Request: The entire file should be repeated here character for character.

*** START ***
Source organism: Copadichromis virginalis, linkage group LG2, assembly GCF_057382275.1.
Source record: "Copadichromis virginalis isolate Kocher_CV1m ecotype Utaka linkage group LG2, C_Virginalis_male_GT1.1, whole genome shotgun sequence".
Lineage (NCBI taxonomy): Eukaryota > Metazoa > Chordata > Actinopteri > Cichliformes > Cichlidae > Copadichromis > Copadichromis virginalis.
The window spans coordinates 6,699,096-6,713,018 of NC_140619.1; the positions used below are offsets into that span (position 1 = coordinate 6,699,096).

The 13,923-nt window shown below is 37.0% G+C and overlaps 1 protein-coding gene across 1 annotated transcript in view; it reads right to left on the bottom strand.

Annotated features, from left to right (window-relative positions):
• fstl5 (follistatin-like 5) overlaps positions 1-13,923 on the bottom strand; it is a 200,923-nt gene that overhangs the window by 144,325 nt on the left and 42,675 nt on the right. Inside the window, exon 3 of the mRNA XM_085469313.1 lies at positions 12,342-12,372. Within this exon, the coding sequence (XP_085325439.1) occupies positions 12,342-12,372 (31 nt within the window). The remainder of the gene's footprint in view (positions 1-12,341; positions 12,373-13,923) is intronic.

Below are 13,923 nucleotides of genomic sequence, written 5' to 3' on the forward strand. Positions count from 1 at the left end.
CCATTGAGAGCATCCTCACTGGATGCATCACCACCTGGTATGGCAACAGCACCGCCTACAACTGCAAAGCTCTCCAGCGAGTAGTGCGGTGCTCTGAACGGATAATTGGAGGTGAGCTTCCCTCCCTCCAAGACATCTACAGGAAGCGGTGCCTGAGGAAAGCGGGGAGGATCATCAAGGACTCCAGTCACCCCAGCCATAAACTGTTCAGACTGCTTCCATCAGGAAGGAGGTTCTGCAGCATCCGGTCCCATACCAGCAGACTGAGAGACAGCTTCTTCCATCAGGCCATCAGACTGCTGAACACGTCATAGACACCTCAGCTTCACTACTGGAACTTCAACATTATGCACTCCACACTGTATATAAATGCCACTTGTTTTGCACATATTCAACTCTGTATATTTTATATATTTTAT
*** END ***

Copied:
Source organism: Copadichromis virginalis, linkage group LG2, assembly GCF_057382275.1.
Source record: "Copadichromis virginalis isolate Kocher_CV1m ecotype Utaka linkage group LG2, C_Virginalis_male_GT1.1, whole genome shotgun sequence".
Lineage (NCBI taxonomy): Eukaryota > Metazoa > Chordata > Actinopteri > Cichliformes > Cichlidae > Copadichromis > Copadichromis virginalis.
The window spans coordinates 6,699,096-6,713,018 of NC_140619.1; the positions used below are offsets into that span (position 1 = coordinate 6,699,096).

The 13,923-nt window shown below is 37.0% G+C and overlaps 1 protein-coding gene across 1 annotated transcript in view; it reads right to left on the bottom strand.

Annotated features, from left to right (window-relative positions):
• fstl5 (follistatin-like 5) overlaps positions 1-13,923 on the bottom strand; it is a 200,923-nt gene that overhangs the window by 144,325 nt on the left and 42,675 nt on the right. Inside the window, exon 3 of the mRNA XM_085469313.1 lies at positions 12,342-12,372. Within this exon, the coding sequence (XP_085325439.1) occupies positions 12,342-12,372 (31 nt within the window). The remainder of the gene's footprint in view (positions 1-12,341; positions 12,373-13,923) is intronic.

Below are 13,923 nucleotides of genomic sequence, written 5' to 3' on the forward strand. Positions count from 1 at the left end.
CCATTGAGAGCATCCTCACTGGATGCATCACCACCTGGTATGGCAACAGCACCGCCTACAACTGCAAAGCTCTCCAGCGAGTAGTGCGGTGCTCTGAACGGATAATTGGAGGTGAGCTTCCCTCCCTCCAAGACATCTACAGGAAGCGGTGCCTGAGGAAAGCGGGGAGGATCATCAAGGACTCCAGTCACCCCAGCCATAAACTGTTCAGACTGCTTCCATCAGGAAGGAGGTTCTGCAGCATCCGGTCCCATACCAGCAGACTGAGAGACAGCTTCTTCCATCAGGCCATCAGACTGCTGAACACGTCATAGACACCTCAGCTTCACTACTGGAACTTCAACATTATGCACTCCACACTGTATATAAATGCCACTTGTTTTGCACATATTCAACTCTGTATATTTTATATATTTTAT